Every Christian leader needs to overcome three temptations in order to be truly successful. These relate to you if you are a pastor or a parent, a small group leader or an executive, or whatever your area of responsibility over people is. If you minister to other people you will be tempted to follow the way of the culture.
In Henri Nouwen’s little gem, In the Name of Jesus: Reflections on Christian Leadership, he says Jesus shows us how to overcome the three basic temptations that can lead to a Christian leader failing.
When Jesus was fasting for forty days in the desert to pray and prepare for the launching of his ministry Satan enticed him to use his power to gratify himself and others, “Turn these stones into bread.” Jesus refused, replying, “People do not live by bread alone but by every word that comes from the mouth of God” (Matthew 4:3-4).
Making people happy is a shortcut to rising as a leader. It seems irresistible for a parent to give a fussy child a treat or a video game, but is that a good source of comfort and learning? Leaders who form their policies according to the polls meet with applause and those who “spin” their statements may get their way.
Jesus shows us how to be the kind of leader who is not dependent upon people’s approval. He fed on manna from heaven and found his security and strength in the Father’s love so he was able to do for people what was best for them, even if it disappointed them, as was often the case.
Be a Hero
Satan’s second temptation to Jesus was, “Jump from the temple! Do something spectacular to impress people!” Jesus resisted this too, choosing instead to live by the word of God: “Do not put the Lord your God to the test” (Matthew 4:6-7).
Pastors today are measured by how well they’re doing with their ABC’s: Attendance, Buildings, and Cash. The pressure of unrealistic expectations is unrelenting! Often what people want them to do has nothing to do with their true effectiveness as a minister of the gospel. But many pastors make matters worse by playing the numbers game themselves, comparing themselves up or down to other pastors.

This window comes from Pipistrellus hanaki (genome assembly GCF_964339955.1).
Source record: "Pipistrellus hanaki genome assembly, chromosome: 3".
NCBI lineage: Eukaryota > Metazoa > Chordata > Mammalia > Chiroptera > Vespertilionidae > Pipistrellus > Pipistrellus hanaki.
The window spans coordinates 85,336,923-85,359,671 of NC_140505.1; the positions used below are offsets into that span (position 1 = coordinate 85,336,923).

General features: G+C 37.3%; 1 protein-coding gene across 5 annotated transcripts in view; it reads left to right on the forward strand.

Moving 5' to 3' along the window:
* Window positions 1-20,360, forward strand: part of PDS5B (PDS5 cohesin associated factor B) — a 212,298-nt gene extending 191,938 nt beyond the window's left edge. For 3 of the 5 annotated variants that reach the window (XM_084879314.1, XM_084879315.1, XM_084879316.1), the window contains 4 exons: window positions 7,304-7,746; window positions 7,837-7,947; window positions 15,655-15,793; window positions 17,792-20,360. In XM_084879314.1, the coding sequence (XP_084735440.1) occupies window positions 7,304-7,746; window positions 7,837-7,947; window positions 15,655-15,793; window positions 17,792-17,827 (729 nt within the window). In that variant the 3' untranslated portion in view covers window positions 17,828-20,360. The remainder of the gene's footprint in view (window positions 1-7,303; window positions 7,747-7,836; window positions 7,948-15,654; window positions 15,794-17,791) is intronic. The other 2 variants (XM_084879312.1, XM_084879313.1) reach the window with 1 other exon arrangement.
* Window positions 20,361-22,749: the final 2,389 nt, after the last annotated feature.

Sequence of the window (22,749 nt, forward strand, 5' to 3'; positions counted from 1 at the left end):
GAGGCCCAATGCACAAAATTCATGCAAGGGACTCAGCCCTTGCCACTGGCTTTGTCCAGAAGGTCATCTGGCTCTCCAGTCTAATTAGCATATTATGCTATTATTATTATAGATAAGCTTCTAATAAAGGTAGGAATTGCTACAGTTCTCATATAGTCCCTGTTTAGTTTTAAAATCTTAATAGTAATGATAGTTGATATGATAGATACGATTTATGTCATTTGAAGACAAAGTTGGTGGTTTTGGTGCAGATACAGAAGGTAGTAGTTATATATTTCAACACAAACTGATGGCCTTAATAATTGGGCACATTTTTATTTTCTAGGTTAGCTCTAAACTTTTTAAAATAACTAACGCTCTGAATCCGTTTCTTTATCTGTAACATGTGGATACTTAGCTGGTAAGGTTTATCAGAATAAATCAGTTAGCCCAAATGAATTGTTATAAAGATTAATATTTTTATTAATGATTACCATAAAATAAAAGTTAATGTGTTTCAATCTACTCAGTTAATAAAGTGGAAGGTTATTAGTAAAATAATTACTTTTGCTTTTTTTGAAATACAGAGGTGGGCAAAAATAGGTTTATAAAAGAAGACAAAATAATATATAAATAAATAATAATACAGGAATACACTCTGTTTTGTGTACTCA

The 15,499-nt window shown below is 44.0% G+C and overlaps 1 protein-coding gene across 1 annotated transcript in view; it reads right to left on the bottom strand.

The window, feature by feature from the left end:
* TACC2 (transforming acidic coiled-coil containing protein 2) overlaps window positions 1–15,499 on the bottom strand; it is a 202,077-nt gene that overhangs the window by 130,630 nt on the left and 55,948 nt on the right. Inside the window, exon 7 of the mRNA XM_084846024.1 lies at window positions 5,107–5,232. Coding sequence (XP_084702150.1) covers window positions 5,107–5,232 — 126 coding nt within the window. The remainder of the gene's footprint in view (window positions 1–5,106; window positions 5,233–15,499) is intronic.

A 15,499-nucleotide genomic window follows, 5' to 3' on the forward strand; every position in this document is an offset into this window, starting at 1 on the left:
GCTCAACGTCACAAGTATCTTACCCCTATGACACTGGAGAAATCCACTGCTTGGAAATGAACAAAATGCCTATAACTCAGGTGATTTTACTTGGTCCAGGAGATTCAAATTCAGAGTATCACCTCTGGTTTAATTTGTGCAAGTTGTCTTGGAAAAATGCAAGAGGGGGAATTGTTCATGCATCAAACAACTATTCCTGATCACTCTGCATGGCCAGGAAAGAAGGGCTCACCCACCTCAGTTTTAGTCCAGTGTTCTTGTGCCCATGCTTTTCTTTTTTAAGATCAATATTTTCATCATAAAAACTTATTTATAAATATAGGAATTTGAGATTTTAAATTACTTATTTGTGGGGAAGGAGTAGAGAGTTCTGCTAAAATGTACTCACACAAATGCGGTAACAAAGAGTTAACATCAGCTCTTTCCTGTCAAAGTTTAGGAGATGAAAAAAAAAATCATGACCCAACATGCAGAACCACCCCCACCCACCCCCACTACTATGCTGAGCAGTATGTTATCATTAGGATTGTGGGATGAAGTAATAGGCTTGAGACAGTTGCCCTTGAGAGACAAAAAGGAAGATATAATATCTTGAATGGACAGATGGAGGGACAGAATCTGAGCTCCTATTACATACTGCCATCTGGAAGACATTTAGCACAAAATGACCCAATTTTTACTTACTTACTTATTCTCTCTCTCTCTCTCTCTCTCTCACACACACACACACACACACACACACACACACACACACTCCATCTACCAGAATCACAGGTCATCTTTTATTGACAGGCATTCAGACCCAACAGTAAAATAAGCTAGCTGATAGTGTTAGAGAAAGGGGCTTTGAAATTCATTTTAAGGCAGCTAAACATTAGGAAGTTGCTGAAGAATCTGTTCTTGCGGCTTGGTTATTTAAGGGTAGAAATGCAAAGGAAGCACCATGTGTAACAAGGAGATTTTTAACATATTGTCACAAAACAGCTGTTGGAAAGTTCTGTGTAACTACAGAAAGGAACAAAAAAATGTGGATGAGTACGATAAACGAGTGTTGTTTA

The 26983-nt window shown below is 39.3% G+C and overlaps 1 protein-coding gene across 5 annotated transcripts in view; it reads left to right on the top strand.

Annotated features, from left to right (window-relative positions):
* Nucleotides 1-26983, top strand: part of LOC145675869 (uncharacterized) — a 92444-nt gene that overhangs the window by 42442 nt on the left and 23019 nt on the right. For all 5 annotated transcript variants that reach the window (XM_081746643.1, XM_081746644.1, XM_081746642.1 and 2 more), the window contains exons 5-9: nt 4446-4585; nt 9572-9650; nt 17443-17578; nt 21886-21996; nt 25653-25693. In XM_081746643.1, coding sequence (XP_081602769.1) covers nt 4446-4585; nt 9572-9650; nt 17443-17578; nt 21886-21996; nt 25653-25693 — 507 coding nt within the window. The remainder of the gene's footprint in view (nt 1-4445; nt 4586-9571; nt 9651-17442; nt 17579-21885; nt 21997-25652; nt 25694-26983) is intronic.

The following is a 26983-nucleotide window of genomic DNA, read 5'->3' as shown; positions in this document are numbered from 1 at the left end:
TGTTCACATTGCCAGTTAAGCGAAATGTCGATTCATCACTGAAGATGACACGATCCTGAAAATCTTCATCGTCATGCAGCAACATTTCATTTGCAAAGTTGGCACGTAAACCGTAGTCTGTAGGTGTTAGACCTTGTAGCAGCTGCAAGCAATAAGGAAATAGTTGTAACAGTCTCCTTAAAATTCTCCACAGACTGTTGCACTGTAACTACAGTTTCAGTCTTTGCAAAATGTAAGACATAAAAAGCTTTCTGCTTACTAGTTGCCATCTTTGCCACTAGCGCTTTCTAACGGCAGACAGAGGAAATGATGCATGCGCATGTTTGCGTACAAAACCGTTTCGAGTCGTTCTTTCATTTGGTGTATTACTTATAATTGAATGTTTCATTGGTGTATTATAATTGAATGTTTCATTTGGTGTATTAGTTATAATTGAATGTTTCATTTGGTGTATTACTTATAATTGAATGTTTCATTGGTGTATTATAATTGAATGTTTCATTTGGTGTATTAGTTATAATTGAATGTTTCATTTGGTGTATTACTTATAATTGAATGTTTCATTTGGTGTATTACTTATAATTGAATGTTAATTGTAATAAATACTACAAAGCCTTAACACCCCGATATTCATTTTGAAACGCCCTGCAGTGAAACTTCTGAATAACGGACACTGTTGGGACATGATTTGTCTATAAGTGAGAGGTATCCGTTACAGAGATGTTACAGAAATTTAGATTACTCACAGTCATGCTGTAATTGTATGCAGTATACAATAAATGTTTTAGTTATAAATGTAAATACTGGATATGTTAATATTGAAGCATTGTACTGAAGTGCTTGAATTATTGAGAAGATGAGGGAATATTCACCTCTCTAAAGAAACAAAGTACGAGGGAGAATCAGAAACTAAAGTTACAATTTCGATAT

The best leaders and caregivers aren’t trying to be heroic—they are wounded healers. The Savior of the world didn’t worry about his outward signs of success, but focused instead on loving people and teaching them how to live in God’s kingdom with him. We can follow his example.
Much sin is an abuse of power. Jesus was tempted to use force (like Satan) to control the kingdoms of the world, but for a third time, he quoted Scripture to Satan, “It is written: ‘Worship the Lord your God, and serve him only’” (Matthew 4:10).
“Bigger is better” and “More!” are the mantras in our world. Rarely do leaders today even think about the possibility of trying not to grow a larger organization by making referrals or spinning off new startups for others to lead.
Jesus didn’t use his power to build an empire. He didn’t make people serve him—he served them! He fixed broken chairs, washed feet, and cooked breakfast for people. He befriended the poor and other societal misfits and discipled them to be godly leaders.
Jesus’ did not live by people-pleasing, heroics, or powering up. In Henri Nouwen’s words, our Lord chose “the way of downward mobility ending on the cross.”
Dear Lord God, please don’t give us more power than our character can handle. In Jesus’ name. Amen. (We learned this prayer from Dallas Willard.)
Soul Shepherding Institute
In our Soul Shepherding Institute, we teach pastors and all kinds of women and men in ministry how to resist temptation and burnout by staying renewed in their life and leadership. Also, you can earn a certificate in the ministry of Spiritual Direction. To learn more contact us!
Listen to Soul Talks “You Can Finish Well (Christly Leadership).” In this episode, sit in with this group of leaders to be challenged and inspired! Bill and Kristi will help you reflect deeply so that you can resist the temptations of cultural leadership and finish well as a Christlike leader.